By R.T. Watson
Sept. 9, 2020
After years of facing criticism for lacking diversity among its Oscar nominees, the Academy of Motion Picture Arts and Sciences has decided it will require films competing for best picture to meet criteria aimed at fostering a more inclusive Hollywood.
The criteria will come into effect starting with the 2024 Academy Awards.
Since the #OscarsSoWhite campaign of 2015 criticized Hollywood for gender and racial inequality, the Academy and movie studios alike have been implementing a series of initiatives meant to include more people from underrepresented groups. Hollywood has made some gains in recent years, but it has continued to draw criticism for predominantly employing and honoring white professionals.
In a statement Tuesday, the Academy issued an expansive list of standards, detailing the many ways films can qualify under the new regulations meant to spur increased inclusion both on and off screen. Films can qualify by meeting standards in at least two of four broad categories. Those include having at least one main actor from an underrepresented racial or ethnic group; casting at least 30% of minor actors from underrepresented groups; telling a story that focuses on such groups.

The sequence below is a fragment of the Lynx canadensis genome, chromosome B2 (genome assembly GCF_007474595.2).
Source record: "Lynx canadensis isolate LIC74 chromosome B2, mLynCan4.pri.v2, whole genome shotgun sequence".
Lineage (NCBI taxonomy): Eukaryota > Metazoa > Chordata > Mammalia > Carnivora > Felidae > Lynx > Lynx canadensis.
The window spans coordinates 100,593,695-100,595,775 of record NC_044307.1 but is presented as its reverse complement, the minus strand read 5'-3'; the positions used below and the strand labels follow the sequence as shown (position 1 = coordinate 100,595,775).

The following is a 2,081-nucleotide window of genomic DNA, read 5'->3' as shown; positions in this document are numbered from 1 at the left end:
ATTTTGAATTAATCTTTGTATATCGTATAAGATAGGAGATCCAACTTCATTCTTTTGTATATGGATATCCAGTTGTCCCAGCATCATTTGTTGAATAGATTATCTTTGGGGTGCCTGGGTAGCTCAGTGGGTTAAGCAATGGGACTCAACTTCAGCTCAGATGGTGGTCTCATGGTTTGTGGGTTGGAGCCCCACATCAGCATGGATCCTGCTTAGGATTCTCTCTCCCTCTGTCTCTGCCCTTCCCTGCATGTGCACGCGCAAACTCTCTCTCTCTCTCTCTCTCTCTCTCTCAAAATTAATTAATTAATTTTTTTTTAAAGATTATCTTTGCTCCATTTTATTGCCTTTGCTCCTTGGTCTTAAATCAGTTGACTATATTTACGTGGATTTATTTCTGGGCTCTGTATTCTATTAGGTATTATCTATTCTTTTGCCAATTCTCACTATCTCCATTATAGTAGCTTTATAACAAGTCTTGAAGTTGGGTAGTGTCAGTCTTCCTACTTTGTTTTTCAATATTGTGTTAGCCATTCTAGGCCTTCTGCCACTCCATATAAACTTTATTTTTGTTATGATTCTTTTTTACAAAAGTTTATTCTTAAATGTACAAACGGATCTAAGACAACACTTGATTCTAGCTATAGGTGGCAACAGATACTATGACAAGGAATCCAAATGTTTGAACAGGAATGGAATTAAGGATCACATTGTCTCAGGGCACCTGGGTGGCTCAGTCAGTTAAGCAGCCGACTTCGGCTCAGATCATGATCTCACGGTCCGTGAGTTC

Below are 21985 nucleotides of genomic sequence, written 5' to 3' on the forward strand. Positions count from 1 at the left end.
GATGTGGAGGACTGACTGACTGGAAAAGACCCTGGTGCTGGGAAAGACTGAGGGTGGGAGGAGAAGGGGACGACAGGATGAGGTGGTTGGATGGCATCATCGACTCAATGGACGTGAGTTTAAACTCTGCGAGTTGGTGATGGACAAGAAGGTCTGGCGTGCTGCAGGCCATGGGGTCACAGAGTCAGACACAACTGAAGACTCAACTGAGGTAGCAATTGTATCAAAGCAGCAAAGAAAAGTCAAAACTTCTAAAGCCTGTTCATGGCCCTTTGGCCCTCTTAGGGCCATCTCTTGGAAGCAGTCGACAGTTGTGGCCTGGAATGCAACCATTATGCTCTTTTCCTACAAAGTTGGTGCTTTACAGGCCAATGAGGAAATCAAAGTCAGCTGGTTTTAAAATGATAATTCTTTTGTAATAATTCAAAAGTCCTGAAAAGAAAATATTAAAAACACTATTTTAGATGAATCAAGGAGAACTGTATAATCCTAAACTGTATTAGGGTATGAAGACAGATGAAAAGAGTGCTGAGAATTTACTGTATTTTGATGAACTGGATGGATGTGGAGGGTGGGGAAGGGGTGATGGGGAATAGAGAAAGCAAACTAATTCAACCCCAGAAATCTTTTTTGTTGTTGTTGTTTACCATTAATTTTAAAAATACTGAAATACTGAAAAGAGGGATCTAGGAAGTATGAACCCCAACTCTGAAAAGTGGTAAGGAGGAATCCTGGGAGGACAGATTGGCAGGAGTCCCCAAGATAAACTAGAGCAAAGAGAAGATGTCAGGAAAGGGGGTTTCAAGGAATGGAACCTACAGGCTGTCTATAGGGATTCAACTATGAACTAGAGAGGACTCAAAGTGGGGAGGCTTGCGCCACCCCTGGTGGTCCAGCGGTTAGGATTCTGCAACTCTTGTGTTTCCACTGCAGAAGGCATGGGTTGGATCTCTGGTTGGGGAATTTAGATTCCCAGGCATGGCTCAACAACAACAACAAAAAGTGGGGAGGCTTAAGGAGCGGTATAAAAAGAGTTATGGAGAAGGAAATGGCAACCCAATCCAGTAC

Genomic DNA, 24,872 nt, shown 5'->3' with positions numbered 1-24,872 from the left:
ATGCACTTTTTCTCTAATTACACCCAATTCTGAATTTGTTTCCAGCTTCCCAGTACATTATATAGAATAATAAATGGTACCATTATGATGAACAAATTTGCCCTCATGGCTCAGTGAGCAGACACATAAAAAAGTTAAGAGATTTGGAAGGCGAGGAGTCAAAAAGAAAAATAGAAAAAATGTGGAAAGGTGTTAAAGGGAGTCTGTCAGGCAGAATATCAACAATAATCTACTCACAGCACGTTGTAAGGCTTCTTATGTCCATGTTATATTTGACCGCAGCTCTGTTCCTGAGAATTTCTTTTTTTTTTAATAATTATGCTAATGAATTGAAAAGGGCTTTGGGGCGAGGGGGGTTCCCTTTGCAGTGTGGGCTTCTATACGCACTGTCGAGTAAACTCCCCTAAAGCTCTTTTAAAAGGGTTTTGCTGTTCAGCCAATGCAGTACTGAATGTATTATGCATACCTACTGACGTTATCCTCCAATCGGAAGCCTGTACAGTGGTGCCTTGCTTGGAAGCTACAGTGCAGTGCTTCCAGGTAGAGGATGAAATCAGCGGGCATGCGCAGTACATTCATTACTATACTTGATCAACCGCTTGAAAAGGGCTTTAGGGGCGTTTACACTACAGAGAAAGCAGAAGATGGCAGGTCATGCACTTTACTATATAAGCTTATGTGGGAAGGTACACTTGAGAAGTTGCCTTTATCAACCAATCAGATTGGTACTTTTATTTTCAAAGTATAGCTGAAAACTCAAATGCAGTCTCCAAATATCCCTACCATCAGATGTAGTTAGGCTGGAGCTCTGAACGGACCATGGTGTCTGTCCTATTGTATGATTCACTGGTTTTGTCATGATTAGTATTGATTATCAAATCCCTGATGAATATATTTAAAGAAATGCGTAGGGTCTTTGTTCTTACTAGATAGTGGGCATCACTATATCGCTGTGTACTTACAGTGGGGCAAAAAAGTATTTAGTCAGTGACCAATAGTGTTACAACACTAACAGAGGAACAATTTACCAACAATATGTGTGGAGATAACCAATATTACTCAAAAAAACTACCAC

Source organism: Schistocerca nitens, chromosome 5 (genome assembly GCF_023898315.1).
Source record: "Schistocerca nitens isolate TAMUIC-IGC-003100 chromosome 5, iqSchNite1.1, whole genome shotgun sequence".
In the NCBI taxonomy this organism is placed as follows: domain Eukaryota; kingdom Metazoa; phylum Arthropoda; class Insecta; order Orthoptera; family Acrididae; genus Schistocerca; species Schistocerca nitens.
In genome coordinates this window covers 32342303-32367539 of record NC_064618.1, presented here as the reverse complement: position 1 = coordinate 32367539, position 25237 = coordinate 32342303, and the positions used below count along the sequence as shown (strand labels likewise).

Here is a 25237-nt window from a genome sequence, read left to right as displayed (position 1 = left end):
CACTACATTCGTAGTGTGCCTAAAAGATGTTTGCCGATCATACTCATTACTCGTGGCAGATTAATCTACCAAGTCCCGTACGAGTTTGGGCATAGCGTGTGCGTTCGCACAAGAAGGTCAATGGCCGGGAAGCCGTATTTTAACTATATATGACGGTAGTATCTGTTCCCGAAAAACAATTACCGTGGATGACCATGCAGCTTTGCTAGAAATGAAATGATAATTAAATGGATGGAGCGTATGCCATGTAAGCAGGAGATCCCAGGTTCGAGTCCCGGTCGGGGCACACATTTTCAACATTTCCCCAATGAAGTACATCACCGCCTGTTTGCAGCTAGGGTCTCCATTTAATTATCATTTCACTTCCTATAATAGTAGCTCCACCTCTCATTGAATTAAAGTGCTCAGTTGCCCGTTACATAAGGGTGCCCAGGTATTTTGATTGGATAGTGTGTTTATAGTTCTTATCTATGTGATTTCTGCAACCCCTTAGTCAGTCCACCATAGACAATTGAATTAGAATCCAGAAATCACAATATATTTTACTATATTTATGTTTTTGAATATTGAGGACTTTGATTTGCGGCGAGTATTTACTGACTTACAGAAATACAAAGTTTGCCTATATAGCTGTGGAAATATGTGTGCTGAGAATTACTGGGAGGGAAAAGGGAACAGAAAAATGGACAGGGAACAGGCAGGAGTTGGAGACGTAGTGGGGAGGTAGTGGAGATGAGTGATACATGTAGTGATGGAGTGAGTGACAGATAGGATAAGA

While the acting and thematic standards will be the most apparent to audiences, the Academy will also allow best-picture submissions to qualify by meeting other off-screen criteria such as hiring or training certain personnel from underrepresented groups. Studios and film companies can also partly qualify by having multiple senior executives from underrepresented groups working in their marketing, distribution or publicity divisions.
The broad leeway in the way the standards are to be applied makes it difficult to assess how effective the Academy's plan will be. Under the new rules, a movie could still qualify without lead actors from underrepresented ethnic groups or a story line centered on an underrepresented group.
The Academy, which has been increasing the size of its membership in recent years by inviting new members from underrepresented groups, said in its statement Tuesday that influential members like Paramount Pictures Chairman Jim Gianopulos and producer DeVon Franklin had a hand creating the new standards.
Would-be best picture contenders in 2022 and 2023 will need to document the ways in which they meet, or don't meet, the new standards, according to the Academy, before the rules become mandatory the following year.
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